- Cancer, sex, and sexuality
- How the female body works sexually
- Keeping your sex life going despite cancer treatment
- Effects of pelvic surgery for cancer on sexual function
- Radical hysterectomy
- Radical cystectomy
- Abdominoperineal resection
- Surgery for cancer of the vulva (vulvectomy)
- Pelvic exenteration
- Sex and pelvic radiation therapy
- Sex and chemotherapy
- Sex and hormone therapy
- Surgery for breast cancer can affect sexuality, too
- Summary table of how some common cancer treatments can affect sexuality and fertility
- Dealing with sexual problems
- Vaginal dryness
- Premature menopause
- Coping with the loss of a body part
- Reaching orgasm after cancer treatment
- Preventing pain during sex
- Special aspects of some cancer treatments
- Feeling good about yourself and feeling good about sex
- Chemotherapy changes the way you look
- Changing negative thoughts
- Overcoming depression
- Dealing with grief and loss
- Rebuilding self-esteem
- Good communication: The key to building a successful sexual relationship
- Overcoming anxiety about sex
- Rekindling sexual interest
- Sexual activity with your partner
- The single woman and cancer
- Frequently asked questions about sex and cancer
- Professional help
- American Cancer Society programs
- To learn more
Chemotherapy changes the way you look
The most obvious change caused by chemo will likely be hair loss. You may expect to lose the hair on your head, but other body hair, such as eyebrows, eyelashes, and pubic hair, are often affected, too. You may also lose weight and muscle mass if you have trouble eating. On the other hand, many women gain weight during or after chemo. Your skin may get darker, become dry and flaky, or you may be very pale. Your nails may become discolored or ridged. And you may also have an infusion (IV) catheter or port placed in your chest or arm or abdomen (belly).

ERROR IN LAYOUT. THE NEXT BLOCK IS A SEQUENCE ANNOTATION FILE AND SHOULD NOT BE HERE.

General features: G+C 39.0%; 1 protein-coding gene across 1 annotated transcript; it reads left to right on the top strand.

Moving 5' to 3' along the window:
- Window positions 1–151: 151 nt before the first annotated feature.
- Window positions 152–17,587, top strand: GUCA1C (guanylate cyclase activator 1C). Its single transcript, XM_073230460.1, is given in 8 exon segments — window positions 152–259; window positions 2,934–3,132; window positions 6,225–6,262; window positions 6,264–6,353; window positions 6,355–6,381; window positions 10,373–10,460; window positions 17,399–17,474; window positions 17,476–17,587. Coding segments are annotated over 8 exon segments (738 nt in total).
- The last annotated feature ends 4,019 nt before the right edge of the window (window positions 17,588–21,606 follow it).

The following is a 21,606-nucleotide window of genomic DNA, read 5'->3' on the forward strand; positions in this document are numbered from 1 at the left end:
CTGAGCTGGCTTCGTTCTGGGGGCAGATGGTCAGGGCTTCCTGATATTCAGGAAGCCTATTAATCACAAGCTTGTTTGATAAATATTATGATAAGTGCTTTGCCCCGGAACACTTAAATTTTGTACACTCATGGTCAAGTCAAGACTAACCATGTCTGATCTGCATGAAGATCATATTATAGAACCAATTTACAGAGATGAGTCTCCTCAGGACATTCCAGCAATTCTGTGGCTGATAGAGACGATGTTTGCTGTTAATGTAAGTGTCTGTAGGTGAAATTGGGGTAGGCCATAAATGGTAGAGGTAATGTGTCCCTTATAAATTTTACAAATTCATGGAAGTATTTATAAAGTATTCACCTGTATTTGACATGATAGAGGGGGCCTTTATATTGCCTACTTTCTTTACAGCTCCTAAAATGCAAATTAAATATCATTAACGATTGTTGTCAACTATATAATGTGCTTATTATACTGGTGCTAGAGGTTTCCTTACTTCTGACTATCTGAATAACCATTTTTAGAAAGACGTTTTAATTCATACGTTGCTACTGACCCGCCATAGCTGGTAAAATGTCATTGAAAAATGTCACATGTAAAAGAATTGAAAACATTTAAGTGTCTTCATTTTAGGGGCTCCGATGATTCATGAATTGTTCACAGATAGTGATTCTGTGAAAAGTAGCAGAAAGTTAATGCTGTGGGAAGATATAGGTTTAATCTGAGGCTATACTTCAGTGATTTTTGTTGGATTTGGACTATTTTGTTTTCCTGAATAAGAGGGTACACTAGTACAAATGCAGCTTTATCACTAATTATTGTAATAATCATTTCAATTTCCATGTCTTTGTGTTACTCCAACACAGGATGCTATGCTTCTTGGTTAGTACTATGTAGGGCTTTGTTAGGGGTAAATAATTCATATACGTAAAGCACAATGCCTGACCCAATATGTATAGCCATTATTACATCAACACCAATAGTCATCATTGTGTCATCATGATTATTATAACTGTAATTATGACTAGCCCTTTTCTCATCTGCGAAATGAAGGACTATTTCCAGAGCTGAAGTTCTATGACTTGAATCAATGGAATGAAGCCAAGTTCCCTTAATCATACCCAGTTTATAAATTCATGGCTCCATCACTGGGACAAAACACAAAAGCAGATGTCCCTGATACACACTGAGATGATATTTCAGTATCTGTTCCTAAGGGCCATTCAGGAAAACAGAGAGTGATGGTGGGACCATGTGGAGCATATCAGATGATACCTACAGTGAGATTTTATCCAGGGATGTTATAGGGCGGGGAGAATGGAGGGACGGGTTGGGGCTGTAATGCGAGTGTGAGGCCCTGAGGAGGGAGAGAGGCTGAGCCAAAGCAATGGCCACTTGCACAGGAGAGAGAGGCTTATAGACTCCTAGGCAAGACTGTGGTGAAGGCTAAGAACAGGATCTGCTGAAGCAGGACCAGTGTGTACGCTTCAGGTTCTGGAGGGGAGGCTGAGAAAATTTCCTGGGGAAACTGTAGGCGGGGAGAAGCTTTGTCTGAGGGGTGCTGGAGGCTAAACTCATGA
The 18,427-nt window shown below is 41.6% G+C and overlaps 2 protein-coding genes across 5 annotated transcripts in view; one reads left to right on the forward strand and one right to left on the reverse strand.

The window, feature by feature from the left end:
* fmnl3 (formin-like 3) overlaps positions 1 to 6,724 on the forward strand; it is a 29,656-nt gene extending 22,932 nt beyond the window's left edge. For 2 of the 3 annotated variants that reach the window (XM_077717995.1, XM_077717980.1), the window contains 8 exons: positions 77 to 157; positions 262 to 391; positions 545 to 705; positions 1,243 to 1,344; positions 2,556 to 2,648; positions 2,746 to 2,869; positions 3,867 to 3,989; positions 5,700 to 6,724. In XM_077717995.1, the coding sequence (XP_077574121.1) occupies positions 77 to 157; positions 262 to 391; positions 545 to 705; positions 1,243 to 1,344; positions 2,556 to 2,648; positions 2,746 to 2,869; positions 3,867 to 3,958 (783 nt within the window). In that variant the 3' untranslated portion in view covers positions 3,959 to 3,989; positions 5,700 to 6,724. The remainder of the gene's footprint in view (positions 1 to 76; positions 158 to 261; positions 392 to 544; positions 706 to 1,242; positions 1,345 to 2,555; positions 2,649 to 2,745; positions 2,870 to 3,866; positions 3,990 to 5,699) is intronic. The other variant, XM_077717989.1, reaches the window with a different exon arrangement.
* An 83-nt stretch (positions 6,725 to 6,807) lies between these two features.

Some physical changes caused by chemo can be covered up or made less obvious. If you are just starting chemo, you may want to shop for a wig before your hair begins to fall out. If you have very long hair, you may even be able to have it cut off and made into a wig. This is costly, but some people find it worthwhile. Wigs are warm and often not comfortable, so you may decide to mostly wear your wig outside the home or hospital. You can also use scarves, turbans, hats, or caps. Some women leave their heads uncovered. Still others switch back and forth, depending on whether they are in public or at home with family and friends.
It’s a good idea for a couple to discuss how each feels about wearing a wig or head covering during sex. There’s no right or wrong decision.
Disguising weight loss, skin color and nail changes, and infusion catheters is a bigger problem. For the most part, clothes that fit well look better. Wearing something too tight or too baggy will draw attention to your weight change. High necks and long sleeves can hide a catheter, but may be too hot in warm weather. Look for thin fabrics that will be cool while covering you.